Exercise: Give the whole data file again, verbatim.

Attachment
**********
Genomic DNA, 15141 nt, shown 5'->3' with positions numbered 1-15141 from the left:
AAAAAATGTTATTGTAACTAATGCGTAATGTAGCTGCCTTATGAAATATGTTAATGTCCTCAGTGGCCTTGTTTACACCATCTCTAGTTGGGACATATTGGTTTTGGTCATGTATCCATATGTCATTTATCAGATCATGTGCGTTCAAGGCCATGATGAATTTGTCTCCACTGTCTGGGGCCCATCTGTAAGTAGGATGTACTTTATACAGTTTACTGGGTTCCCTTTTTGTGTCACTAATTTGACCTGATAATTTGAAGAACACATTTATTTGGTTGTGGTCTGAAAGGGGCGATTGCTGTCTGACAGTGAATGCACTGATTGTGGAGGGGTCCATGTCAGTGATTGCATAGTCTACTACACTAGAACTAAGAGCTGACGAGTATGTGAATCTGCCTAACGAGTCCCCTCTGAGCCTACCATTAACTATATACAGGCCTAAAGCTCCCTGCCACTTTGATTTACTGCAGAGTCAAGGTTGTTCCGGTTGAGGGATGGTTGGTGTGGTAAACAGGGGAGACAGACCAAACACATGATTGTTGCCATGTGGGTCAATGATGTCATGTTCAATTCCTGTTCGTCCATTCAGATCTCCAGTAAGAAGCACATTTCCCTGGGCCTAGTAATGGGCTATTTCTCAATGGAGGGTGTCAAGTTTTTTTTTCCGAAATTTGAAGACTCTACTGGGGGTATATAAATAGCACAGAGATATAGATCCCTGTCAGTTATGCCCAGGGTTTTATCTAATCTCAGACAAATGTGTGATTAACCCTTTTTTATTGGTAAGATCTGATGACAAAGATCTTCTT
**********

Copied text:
Genomic DNA, 15141 nt, shown 5'->3' with positions numbered 1-15141 from the left:
AAAAAATGTTATTGTAACTAATGCGTAATGTAGCTGCCTTATGAAATATGTTAATGTCCTCAGTGGCCTTGTTTACACCATCTCTAGTTGGGACATATTGGTTTTGGTCATGTATCCATATGTCATTTATCAGATCATGTGCGTTCAAGGCCATGATGAATTTGTCTCCACTGTCTGGGGCCCATCTGTAAGTAGGATGTACTTTATACAGTTTACTGGGTTCCCTTTTTGTGTCACTAATTTGACCTGATAATTTGAAGAACACATTTATTTGGTTGTGGTCTGAAAGGGGCGATTGCTGTCTGACAGTGAATGCACTGATTGTGGAGGGGTCCATGTCAGTGATTGCATAGTCTACTACACTAGAACTAAGAGCTGACGAGTATGTGAATCTGCCTAACGAGTCCCCTCTGAGCCTACCATTAACTATATACAGGCCTAAAGCTCCCTGCCACTTTGATTTACTGCAGAGTCAAGGTTGTTCCGGTTGAGGGATGGTTGGTGTGGTAAACAGGGGAGACAGACCAAACACATGATTGTTGCCATGTGGGTCAATGATGTCATGTTCAATTCCTGTTCGTCCATTCAGATCTCCAGTAAGAAGCACATTTCCCTGGGCCTAGTAATGGGCTATTTCTCAATGGAGGGTGTCAAGTTTTTTTTTCCGAAATTTGAAGACTCTACTGGGGGTATATAAATAGCACAGAGATATAGATCCCTGTCAGTTATGCCCAGGGTTTTATCTAATCTCAGACAAATGTGTGATTAACCCTTTTTTATTGGTAAGATCTGATGACAAAGATCTTCTT